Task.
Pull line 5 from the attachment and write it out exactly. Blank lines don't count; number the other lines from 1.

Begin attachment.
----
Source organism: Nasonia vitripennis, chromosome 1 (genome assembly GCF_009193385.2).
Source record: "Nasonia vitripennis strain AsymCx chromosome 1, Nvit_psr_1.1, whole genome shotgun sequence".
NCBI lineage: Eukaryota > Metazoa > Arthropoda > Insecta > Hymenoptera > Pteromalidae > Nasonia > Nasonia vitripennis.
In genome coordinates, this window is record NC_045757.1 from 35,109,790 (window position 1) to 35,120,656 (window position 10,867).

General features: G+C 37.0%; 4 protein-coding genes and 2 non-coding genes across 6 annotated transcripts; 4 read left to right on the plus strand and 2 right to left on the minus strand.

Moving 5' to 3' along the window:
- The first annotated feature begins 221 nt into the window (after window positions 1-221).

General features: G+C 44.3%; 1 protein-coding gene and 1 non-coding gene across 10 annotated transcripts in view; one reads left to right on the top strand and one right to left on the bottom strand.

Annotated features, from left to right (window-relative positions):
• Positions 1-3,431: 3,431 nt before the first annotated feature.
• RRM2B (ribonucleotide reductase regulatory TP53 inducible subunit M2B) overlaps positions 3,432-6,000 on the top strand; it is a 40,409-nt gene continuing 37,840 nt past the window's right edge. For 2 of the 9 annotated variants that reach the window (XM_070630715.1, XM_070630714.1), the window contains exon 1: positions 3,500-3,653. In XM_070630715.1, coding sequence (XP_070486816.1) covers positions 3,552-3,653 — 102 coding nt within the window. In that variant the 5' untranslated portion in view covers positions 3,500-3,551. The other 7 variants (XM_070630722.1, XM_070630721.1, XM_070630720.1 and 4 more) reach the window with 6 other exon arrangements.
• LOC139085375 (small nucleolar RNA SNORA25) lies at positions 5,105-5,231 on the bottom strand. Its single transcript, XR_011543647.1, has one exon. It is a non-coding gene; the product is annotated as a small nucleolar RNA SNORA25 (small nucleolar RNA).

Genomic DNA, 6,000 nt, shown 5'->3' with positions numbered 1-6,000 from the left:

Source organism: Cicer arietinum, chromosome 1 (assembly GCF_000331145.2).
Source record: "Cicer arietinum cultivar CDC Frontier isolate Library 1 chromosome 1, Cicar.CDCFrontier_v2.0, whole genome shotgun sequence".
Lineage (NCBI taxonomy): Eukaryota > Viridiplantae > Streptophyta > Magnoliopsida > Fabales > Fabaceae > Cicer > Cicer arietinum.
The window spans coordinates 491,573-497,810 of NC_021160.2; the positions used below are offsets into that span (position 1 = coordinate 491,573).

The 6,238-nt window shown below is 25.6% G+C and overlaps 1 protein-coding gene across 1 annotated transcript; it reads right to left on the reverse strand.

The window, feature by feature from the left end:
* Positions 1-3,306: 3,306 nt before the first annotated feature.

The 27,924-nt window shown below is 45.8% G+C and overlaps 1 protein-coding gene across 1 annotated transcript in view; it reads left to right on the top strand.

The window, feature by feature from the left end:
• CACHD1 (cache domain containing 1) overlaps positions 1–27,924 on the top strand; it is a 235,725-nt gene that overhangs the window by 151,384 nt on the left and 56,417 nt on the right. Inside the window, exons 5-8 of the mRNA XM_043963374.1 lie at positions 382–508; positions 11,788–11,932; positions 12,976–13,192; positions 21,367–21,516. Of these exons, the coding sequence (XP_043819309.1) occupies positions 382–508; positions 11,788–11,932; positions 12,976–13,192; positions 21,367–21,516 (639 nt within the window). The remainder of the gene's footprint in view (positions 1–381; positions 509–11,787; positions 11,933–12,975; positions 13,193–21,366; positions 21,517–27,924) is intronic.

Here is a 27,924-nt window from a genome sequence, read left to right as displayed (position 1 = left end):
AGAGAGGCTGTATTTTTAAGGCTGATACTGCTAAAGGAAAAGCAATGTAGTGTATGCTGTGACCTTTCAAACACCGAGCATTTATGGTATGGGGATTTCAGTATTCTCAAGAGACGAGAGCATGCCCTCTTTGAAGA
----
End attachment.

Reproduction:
General features: G+C 37.0%; 4 protein-coding genes and 2 non-coding genes across 6 annotated transcripts; 4 read left to right on the plus strand and 2 right to left on the minus strand.